Sinister by name sinister by nature the Monitor, with its decks almost awash and it’s revolving turret scanning for a target like a cyclops eye had one mission that day. After the news of the disaster of 8 March, she had been sent steaming down across the open ocean and, though very nearly not making it into the calmer waters of the roads, now fearlessly interposed herself between the two bigger ships, determined to save the Minnesota, and possibly the union.
Richard Snow has written a book worthy of a screenplay, the details are simply amazing. If this book was made (properly) into a war movie, it would garner the director and producer unending praise from the historical community. This book is about people and personalities, it’s about politics and agendas, it’s about science and engineering, it’s about war and how it was changing. In short it’s everything a work of narrative history should be.
A clear, straightforward account of the battle of Hampton Roads, excitingly told, but with the added padding of almost everything that occurred to bring the first fully ironclad steamers into battle, and what happened afterwards. The history is helped by the fact that it all occurred with almost novelistic timing, or at least it appears that way due to Snow’s expert writing. The confederates build a potentially war winning ship by converting the hulk of a burnt out captured Union vessel, based on armoured floating batteries and ironclad steam/sail ships already in service in Europe. The union gets wind of it and also gets building. One is beleaguered by supplies, the other with red tape, but the race is on and both reach the finish line together, having almost taken on lives of their own. Then one goes on a wrecking spree amongst Union ships, prompting the US to send their new equivalent to stop it. Showing up the next day, a legendary duel of machines occurs.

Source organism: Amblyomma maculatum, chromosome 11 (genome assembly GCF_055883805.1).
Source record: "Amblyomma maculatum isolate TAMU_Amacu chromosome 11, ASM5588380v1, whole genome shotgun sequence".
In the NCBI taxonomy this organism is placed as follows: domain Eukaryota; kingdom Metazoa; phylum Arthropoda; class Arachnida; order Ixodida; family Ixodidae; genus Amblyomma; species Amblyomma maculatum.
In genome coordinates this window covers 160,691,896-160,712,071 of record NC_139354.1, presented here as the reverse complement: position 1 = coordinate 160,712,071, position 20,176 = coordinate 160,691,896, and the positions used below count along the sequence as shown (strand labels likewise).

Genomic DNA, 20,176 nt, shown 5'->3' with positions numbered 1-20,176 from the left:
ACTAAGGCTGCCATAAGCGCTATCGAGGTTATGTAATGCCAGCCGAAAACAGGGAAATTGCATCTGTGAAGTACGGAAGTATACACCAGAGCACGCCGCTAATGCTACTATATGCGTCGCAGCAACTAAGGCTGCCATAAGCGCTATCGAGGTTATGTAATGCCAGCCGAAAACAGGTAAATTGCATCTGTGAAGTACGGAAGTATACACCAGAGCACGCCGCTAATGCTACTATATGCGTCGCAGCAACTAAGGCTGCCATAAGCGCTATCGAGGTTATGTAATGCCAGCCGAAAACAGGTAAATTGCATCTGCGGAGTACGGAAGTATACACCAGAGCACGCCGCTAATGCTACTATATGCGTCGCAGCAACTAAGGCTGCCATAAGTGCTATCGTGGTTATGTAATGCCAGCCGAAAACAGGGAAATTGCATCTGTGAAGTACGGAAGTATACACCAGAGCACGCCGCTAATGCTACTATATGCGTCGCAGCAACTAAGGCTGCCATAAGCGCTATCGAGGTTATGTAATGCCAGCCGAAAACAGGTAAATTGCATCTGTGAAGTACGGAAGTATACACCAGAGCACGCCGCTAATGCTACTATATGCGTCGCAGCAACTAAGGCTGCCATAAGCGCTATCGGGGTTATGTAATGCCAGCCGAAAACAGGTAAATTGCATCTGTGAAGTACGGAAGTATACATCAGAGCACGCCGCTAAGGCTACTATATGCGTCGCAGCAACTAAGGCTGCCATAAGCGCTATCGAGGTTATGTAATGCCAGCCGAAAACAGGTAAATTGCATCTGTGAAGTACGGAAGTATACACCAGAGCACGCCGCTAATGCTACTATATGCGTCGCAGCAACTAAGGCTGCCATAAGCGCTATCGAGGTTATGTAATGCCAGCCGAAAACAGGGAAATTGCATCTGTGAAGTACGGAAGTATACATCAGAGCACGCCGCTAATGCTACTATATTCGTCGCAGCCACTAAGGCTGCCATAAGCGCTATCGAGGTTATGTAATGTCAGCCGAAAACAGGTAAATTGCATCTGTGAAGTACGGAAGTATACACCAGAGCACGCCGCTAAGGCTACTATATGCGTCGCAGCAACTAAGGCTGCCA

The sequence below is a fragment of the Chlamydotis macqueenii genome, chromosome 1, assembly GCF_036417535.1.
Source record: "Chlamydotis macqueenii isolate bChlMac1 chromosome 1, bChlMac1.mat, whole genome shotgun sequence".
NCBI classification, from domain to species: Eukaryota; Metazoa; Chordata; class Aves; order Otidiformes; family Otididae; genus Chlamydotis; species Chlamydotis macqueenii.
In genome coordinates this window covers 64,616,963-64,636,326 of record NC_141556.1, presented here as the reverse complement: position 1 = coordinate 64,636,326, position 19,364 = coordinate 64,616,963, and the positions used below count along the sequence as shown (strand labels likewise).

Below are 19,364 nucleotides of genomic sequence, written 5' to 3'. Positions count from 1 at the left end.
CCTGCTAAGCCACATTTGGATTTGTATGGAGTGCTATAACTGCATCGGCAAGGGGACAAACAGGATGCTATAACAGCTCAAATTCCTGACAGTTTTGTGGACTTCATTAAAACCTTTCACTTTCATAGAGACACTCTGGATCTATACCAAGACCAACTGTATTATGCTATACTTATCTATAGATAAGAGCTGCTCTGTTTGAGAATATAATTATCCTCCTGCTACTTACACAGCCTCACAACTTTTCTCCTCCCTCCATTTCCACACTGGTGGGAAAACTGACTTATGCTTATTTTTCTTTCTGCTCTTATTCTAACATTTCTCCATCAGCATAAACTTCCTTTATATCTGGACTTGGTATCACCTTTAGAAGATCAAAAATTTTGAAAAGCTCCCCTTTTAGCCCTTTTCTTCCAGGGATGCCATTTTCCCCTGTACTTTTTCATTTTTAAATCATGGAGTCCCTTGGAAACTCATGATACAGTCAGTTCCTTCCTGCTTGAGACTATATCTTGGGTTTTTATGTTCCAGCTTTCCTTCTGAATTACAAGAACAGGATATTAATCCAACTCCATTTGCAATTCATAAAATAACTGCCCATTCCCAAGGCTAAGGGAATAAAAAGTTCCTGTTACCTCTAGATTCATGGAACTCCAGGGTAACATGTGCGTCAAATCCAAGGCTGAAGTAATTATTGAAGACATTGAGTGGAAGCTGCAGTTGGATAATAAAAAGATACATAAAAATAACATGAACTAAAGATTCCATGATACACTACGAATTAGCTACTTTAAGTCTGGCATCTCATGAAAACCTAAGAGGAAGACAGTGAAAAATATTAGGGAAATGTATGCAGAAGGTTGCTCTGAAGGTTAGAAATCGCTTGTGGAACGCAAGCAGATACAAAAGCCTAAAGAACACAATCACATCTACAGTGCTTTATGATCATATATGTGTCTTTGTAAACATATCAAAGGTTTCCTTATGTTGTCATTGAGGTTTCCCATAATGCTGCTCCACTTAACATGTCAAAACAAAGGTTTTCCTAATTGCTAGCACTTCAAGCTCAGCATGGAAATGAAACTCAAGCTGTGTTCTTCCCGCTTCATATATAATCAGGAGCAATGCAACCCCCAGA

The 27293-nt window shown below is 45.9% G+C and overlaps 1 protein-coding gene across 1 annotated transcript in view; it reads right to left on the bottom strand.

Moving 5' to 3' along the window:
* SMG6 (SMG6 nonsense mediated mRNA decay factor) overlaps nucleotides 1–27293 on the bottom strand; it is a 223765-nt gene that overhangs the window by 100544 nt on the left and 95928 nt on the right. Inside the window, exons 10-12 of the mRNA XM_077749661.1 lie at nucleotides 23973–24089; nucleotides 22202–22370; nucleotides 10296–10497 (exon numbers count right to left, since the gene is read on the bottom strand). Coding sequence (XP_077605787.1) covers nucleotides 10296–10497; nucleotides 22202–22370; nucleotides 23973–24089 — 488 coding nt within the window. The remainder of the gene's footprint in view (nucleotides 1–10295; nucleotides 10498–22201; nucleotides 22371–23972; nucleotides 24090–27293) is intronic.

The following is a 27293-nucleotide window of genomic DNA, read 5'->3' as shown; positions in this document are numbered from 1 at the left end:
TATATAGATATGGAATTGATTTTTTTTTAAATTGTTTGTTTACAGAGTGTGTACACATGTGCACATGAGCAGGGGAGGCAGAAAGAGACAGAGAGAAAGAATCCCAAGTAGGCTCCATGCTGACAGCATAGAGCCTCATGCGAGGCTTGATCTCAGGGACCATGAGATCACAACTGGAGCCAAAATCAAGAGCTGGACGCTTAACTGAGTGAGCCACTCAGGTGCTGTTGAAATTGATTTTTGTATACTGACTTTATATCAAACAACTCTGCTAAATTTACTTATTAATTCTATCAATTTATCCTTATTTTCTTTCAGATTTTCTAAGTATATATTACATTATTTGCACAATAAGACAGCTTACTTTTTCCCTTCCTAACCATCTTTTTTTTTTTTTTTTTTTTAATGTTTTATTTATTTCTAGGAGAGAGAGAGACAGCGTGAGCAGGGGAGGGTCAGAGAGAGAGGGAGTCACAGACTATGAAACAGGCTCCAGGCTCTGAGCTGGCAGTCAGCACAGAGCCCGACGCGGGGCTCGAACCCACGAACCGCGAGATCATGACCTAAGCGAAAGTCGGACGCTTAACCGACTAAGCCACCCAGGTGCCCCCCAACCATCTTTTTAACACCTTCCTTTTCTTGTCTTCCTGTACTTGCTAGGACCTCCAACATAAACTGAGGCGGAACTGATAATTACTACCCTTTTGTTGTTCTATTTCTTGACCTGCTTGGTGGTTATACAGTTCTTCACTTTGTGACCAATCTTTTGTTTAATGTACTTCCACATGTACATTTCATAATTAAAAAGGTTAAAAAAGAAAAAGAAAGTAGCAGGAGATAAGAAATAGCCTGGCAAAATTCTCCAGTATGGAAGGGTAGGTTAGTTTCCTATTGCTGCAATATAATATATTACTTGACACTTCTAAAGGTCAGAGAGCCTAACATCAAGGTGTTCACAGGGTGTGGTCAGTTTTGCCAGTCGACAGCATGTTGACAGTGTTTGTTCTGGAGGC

All of this is told with the precision, accuracy and verve of the best storytellers. The tension and fear in the opening of the battle of Hampton Roads is palpable, and inspires such crisp imagery that it’s darn near compulsive reading. First hand accounts put the reader right into the ship’s themselves, and practical and technical details abound in ways that promote the flow of the narrative rather than slow it down.
There are some rather grand statements made, but none that are not merited, because although these ships were in fact greatly limited in terms of speed and blue water effectiveness, indeed their duel highlighted everything that was wrong with them as well as what was right. However the potential was staggering nonetheless. It appears here as if, certainly for the north, it was as much a giant real time practical test as it was an effort to check the Confederate menace.
The legacy of the duel at Hampton Roads is both the most well known naval action American Civil War but also, the applications of armoured steam warships, which as one of the many interesting image sections show, was not taken lightly by the Union. The age of Ironclads and Dreadnaught’s had arrived with the gleam of an Iron Dawn. And this book shows how it happened.